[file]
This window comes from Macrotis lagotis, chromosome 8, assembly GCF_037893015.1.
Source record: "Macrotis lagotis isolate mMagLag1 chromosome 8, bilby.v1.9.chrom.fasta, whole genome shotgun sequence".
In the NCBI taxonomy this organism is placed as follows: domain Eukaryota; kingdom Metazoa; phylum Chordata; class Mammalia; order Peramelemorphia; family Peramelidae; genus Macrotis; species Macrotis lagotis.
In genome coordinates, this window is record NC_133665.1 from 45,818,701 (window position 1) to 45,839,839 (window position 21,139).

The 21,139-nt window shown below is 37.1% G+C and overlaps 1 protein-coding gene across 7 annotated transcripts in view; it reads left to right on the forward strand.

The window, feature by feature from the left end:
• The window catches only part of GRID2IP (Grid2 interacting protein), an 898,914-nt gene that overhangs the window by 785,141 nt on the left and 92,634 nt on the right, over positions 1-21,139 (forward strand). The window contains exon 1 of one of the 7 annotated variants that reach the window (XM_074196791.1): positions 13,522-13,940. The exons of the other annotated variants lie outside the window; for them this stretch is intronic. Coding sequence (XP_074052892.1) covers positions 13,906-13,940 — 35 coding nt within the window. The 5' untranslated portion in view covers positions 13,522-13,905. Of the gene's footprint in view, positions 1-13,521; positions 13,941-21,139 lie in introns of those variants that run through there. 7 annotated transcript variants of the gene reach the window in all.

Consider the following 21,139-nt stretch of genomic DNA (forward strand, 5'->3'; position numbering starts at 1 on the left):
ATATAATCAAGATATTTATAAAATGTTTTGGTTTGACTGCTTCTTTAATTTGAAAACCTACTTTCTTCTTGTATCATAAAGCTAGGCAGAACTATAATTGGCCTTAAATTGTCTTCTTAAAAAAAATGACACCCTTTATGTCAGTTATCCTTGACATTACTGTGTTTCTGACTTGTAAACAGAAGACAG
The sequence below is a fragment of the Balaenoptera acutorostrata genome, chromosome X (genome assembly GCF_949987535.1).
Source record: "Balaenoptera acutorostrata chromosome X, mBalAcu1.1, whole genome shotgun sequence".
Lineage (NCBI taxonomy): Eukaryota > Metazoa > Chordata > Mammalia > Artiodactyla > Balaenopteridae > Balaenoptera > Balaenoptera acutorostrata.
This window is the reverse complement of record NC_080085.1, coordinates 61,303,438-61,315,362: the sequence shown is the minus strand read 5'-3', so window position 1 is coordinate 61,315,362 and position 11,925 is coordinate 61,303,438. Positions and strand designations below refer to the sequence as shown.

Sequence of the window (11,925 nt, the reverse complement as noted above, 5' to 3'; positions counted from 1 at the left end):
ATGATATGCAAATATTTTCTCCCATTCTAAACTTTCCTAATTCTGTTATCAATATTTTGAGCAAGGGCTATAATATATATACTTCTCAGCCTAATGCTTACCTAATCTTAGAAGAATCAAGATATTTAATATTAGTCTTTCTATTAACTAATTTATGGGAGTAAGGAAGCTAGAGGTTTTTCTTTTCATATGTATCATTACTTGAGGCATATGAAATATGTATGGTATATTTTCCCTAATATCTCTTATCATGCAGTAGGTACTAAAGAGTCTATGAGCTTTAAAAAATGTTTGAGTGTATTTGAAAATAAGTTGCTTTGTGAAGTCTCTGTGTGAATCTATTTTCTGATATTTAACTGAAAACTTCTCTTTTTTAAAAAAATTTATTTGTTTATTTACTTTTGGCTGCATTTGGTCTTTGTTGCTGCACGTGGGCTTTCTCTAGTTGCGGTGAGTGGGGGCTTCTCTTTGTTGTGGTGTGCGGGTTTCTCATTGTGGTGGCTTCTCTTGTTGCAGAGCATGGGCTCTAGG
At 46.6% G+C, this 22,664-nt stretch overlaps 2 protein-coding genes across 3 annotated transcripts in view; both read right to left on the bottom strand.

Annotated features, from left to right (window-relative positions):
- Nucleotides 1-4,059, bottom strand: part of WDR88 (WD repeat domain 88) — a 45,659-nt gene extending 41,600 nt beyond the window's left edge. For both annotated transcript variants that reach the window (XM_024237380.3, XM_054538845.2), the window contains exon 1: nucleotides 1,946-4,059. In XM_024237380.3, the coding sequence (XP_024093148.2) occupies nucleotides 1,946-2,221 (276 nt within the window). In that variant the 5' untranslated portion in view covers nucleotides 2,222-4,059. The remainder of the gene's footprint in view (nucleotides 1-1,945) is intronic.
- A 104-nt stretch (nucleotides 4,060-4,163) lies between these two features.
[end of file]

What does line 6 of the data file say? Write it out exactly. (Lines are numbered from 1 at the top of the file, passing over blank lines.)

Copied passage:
The window, feature by feature from the left end: